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Noted and passed - June 13, 2011
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* Rightly or wrongly, presidents generally get the credit or the blame for economic conditions in the country, as most voters place responsibility on the chief executive rather than Congress. In that regard, President Obama faces headwinds in his re-election efforts. He also is up against an historical precedent that’s surprising: if he wins another term in the White House in November of next year, it will be only the second time in history that three consecutive presidents have won back-to-back terms. The last time it occurred was in 1801-1825, when Thomas Jefferson, James Madison and James Monroe all were victorious twice as the third, fourth and fifth presidents.

* Speaking of presidential campaigns, it would be best if Newt Gingrich, once a powerful force in the Republican Party, would quietly exit the race before he breaks a leg. Gingrich has run afoul of a half-a-million-dollar bling controversy; news of his former extra-marital affair won’t seem to go away; he’s vacationing in Greece instead of being on the campaign trail; and his senior staff has now walked out on him. Gingrich vows to stay in the race, but he’s going nowhere.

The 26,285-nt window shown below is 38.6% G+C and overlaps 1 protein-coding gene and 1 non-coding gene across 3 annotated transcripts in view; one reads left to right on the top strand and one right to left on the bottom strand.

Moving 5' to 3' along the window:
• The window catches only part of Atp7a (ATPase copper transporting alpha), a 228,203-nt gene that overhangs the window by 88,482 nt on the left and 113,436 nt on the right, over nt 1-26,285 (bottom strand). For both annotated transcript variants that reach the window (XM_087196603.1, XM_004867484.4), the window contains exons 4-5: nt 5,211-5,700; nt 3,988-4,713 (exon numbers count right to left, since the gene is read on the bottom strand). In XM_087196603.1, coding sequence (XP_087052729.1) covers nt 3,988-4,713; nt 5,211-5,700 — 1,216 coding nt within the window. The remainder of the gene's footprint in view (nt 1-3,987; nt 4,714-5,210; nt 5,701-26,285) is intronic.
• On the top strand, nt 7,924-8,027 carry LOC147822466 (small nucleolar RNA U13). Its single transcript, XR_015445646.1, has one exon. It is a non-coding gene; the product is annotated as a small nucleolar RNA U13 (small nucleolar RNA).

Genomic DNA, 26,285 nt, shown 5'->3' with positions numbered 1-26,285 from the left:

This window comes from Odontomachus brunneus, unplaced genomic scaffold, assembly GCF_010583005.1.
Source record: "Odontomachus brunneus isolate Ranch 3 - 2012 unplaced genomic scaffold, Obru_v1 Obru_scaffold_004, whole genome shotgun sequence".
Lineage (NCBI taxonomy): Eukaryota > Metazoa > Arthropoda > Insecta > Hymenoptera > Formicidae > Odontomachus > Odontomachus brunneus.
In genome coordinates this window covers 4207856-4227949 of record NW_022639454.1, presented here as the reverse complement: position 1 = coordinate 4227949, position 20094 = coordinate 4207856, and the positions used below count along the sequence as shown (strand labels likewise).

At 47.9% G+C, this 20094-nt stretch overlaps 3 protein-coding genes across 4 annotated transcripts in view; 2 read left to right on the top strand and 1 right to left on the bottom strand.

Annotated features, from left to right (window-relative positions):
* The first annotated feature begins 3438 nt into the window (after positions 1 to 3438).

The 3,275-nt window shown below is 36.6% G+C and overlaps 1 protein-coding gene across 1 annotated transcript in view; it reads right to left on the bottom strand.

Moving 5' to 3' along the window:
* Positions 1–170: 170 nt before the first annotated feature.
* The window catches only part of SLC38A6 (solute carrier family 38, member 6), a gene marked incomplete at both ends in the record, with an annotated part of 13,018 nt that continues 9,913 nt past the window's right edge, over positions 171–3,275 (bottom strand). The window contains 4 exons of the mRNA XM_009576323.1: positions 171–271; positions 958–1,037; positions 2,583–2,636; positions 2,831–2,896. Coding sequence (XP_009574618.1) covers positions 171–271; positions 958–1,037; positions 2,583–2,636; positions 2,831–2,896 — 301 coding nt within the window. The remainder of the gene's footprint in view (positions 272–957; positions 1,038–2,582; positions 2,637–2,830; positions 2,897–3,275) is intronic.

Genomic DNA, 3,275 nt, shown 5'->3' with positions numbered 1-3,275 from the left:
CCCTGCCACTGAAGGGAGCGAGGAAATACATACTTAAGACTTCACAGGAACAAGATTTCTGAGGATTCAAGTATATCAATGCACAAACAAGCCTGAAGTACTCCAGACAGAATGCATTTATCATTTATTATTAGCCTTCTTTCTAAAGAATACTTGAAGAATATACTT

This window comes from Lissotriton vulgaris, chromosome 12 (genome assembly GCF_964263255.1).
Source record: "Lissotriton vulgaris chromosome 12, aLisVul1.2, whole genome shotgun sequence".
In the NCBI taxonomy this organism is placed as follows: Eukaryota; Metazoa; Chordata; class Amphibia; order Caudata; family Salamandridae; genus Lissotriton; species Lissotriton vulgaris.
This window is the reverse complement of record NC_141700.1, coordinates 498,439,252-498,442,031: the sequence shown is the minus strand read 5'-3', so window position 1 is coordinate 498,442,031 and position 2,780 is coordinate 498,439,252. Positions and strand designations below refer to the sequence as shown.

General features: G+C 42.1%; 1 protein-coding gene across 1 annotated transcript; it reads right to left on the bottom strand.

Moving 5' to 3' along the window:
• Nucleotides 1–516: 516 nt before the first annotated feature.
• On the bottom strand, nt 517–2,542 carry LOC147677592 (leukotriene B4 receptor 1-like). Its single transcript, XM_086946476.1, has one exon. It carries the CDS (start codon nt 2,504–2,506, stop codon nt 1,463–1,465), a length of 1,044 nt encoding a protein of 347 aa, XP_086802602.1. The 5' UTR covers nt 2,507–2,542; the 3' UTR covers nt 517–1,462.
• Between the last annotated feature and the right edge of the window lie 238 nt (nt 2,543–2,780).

* It’s hard to imagine a worse public relations gaffe than the one suffered recently by Delta Airlines when the company levied an extra charge on returning Mideast troops because they had extra baggage -- some of it containing weapons they had used to protect themselves and other soldiers on the battlefield. Delta quickly issued an apology and then backtracked on its policy, but it was a controversy that never should have occurred. Airlines are giving us a lot to dislike these days, and this is just one more example.

* We’ve often touted the benefits of exercise in “Noted and Passed,” and now comes another study with convincing news that older people can do themselves a favor by doing a bit of intense exercising -- tennis, swimming, running, biking, for instance -- on a regular basis. “Working up a sweat” in such a way can help people lower by 40 percent their risk of developing brain damage linked to strokes, dementia and other disorders. That’s a good reason to get the muscles working.

* We’re still hopeful that the “Gang of Six” -- a bipartisan panel of U.S. senators -- can come up with a reasonable plan to present to their colleagues to help stem the poisonous spending patterns that lawmakers have established. The group now says members have identified trillions of dollars in savings that can be made over the next few years. We hope somebody in the nation’s capital pays attention.